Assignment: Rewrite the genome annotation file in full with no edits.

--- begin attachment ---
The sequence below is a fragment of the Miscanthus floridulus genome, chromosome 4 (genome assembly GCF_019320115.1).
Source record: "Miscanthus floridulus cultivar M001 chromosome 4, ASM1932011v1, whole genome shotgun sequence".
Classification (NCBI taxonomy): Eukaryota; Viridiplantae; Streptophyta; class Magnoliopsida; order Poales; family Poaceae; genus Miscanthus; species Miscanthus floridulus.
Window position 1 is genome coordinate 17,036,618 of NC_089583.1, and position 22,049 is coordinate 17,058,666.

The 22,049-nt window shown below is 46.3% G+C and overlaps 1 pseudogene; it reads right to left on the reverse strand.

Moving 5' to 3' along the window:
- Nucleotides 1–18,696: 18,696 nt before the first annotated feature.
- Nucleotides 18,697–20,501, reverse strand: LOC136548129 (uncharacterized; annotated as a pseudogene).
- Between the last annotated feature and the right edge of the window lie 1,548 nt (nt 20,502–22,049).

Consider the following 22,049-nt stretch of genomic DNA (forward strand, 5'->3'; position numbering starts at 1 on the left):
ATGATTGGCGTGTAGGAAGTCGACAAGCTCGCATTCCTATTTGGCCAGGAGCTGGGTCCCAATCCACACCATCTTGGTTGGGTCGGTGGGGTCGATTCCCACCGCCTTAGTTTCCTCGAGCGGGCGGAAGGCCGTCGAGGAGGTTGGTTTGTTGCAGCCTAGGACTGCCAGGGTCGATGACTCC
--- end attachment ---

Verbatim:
The sequence below is a fragment of the Miscanthus floridulus genome, chromosome 4 (genome assembly GCF_019320115.1).
Source record: "Miscanthus floridulus cultivar M001 chromosome 4, ASM1932011v1, whole genome shotgun sequence".
Classification (NCBI taxonomy): Eukaryota; Viridiplantae; Streptophyta; class Magnoliopsida; order Poales; family Poaceae; genus Miscanthus; species Miscanthus floridulus.
Window position 1 is genome coordinate 17,036,618 of NC_089583.1, and position 22,049 is coordinate 17,058,666.

The 22,049-nt window shown below is 46.3% G+C and overlaps 1 pseudogene; it reads right to left on the reverse strand.

Moving 5' to 3' along the window:
- Nucleotides 1–18,696: 18,696 nt before the first annotated feature.
- Nucleotides 18,697–20,501, reverse strand: LOC136548129 (uncharacterized; annotated as a pseudogene).
- Between the last annotated feature and the right edge of the window lie 1,548 nt (nt 20,502–22,049).

Consider the following 22,049-nt stretch of genomic DNA (forward strand, 5'->3'; position numbering starts at 1 on the left):
ATGATTGGCGTGTAGGAAGTCGACAAGCTCGCATTCCTATTTGGCCAGGAGCTGGGTCCCAATCCACACCATCTTGGTTGGGTCGGTGGGGTCGATTCCCACCGCCTTAGTTTCCTCGAGCGGGCGGAAGGCCGTCGAGGAGGTTGGTTTGTTGCAGCCTAGGACTGCCAGGGTCGATGACTCC